“Christian did a great job handling himself,” Cain said. “He picked me up big-time.”

The best part of the play came hours after it was made. As Cain talked to reporters, Brandon Crawford — who was in position to scoop the grounder in the fourth — was standing at his locker, a few feet away.

“Let it go through next time,” he said softly.

--- Denard Span was out on the field Monday afternoon, but he’ll miss another two to four days with that right shoulder injury. This will truly be a day-to-day situation. If at any point the Giants feel they need coverage, Span can be put on the 10-day DL. 

--- Hill apparently felt discomfort after playing long toss on the road trip. He can swing a bat but he was going to be kept from throwing for three to four days, so he was put on the DL.

--- This spring, Posey was asked about facing Sergio Romo. Here was his long tendencies-filled answer. Posey faced Romo in the eighth and flied out. 

"It was a little weird, I'm not going to lie," he said. "I caught him for so long. It's definitely interesting being in the batter's box instead of being the plate."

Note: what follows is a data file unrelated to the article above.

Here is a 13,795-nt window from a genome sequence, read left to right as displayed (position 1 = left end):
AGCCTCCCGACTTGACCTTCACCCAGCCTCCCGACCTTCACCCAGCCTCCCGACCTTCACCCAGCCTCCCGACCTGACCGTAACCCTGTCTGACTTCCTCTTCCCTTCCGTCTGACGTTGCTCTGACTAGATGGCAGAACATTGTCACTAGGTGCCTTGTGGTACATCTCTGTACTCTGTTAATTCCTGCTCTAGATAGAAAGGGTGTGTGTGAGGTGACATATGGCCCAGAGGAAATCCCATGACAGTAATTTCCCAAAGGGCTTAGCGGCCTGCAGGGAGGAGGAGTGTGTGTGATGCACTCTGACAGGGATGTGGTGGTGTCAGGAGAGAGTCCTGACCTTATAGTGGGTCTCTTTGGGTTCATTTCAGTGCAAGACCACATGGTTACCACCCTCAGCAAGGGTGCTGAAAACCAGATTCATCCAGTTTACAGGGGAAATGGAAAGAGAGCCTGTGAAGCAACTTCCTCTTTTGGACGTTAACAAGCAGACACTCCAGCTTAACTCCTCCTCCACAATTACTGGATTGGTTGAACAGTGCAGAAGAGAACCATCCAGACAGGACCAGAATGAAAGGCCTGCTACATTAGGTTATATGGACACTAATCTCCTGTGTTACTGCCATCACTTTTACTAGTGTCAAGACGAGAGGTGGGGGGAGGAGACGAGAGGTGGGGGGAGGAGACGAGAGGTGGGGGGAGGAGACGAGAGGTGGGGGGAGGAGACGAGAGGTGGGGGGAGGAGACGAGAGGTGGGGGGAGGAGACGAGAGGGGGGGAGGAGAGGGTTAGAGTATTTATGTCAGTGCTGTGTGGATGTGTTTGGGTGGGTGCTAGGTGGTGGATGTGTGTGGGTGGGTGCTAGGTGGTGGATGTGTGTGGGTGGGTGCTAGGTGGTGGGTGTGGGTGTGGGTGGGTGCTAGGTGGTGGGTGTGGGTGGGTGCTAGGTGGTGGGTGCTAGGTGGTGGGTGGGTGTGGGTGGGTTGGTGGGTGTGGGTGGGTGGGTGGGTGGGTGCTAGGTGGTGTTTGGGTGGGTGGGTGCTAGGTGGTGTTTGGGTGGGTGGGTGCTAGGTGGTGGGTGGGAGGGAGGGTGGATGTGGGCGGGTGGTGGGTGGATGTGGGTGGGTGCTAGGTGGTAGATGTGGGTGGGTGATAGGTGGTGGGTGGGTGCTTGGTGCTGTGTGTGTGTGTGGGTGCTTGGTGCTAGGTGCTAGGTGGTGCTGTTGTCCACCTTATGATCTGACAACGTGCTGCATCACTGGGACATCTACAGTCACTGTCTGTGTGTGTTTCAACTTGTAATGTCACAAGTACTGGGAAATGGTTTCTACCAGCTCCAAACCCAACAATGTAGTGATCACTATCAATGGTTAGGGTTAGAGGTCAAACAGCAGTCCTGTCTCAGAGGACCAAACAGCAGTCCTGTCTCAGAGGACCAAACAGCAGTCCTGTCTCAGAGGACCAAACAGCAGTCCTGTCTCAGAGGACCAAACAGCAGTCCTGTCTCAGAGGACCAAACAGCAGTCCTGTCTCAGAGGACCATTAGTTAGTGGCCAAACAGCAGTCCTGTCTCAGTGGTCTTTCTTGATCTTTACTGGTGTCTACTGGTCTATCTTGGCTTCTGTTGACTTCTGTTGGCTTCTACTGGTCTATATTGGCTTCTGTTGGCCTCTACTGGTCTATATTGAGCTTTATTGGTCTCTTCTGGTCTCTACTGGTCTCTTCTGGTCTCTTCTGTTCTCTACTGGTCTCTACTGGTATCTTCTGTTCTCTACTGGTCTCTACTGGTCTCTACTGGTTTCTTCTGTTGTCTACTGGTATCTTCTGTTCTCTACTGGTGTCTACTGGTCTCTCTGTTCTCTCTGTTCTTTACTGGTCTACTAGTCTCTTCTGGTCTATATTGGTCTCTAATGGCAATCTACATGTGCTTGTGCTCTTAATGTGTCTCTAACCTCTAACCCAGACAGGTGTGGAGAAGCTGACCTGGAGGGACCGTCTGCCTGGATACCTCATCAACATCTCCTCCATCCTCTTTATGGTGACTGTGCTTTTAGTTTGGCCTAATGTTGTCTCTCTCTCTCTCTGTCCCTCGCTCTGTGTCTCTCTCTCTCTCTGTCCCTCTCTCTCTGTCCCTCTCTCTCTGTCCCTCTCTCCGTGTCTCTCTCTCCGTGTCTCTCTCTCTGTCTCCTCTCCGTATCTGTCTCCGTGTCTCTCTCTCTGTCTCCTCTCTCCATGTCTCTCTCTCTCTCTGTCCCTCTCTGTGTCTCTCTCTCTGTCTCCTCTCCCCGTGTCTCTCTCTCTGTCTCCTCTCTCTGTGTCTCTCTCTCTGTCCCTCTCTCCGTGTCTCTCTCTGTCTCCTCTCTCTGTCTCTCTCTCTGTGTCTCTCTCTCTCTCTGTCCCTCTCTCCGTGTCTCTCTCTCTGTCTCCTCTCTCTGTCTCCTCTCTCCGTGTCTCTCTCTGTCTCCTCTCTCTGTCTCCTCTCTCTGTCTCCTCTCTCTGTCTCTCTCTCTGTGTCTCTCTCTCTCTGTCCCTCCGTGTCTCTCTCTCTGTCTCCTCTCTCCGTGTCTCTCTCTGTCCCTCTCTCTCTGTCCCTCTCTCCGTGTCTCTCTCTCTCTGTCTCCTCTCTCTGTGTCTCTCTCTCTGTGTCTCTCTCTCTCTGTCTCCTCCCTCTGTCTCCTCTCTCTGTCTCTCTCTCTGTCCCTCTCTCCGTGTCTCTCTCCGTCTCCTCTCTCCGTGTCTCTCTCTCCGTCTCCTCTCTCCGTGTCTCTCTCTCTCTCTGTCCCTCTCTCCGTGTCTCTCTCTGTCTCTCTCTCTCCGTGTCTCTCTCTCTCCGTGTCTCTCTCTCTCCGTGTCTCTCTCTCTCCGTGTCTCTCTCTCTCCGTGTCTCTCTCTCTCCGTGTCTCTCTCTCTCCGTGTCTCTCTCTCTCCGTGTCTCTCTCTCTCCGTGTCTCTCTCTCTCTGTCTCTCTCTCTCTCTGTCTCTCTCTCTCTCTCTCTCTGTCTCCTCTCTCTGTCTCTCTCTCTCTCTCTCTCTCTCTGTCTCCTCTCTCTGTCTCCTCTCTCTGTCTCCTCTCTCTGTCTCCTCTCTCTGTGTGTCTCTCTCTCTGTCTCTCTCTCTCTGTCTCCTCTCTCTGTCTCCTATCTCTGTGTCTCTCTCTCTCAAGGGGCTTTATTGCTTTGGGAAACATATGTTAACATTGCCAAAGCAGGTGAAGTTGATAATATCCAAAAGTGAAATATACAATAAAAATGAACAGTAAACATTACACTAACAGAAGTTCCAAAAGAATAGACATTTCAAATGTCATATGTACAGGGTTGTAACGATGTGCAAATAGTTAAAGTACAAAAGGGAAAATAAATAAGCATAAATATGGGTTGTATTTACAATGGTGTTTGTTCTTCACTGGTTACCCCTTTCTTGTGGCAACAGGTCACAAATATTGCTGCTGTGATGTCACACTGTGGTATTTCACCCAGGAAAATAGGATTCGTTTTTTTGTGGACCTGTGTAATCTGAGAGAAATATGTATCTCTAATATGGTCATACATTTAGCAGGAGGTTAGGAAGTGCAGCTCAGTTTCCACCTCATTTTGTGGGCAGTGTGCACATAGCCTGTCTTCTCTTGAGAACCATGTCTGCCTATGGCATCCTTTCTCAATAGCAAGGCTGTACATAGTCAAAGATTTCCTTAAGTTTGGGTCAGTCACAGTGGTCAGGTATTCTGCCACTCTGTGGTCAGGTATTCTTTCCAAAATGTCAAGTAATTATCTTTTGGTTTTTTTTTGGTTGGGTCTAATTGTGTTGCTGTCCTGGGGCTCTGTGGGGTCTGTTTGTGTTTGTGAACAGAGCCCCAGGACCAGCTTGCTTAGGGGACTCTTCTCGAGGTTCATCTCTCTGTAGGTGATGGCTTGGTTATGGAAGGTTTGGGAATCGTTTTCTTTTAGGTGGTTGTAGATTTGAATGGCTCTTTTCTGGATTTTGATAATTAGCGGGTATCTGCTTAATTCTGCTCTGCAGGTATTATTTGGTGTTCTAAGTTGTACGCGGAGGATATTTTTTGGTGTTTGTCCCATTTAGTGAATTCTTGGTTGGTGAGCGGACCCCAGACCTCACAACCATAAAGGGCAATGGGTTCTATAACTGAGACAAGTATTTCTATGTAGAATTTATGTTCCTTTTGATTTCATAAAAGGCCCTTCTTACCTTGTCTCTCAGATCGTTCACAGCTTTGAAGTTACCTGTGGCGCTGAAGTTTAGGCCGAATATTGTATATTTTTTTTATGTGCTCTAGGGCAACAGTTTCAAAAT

Was there a nod or "hey what's up" look between the two?

"I've caught him long enough to know you don't look at him," Posey said, smiling. 

--- If you missed it, the standing ovation for Romo was a very, very cool moment. Also, here's my story on Madison Bumgarner, who spoke for the first time since his injury. And here's the first story on Arroyo, with a fun anecdote about his mom. She'll be in the stands Tuesday. And finally, my game story from last night. 

Four takeaways from Warriors' first-round sweep of Blazers

Four takeaways from Warriors' first-round sweep of Blazers

PORTLAND -- Four games, four quarters to each and the Warriors are on to the next round of the postseason.

Here are four things we learned about these Warriors in the wake of their four-game sweep of the Trail Blazers in the first round of the Western Conference playoffs.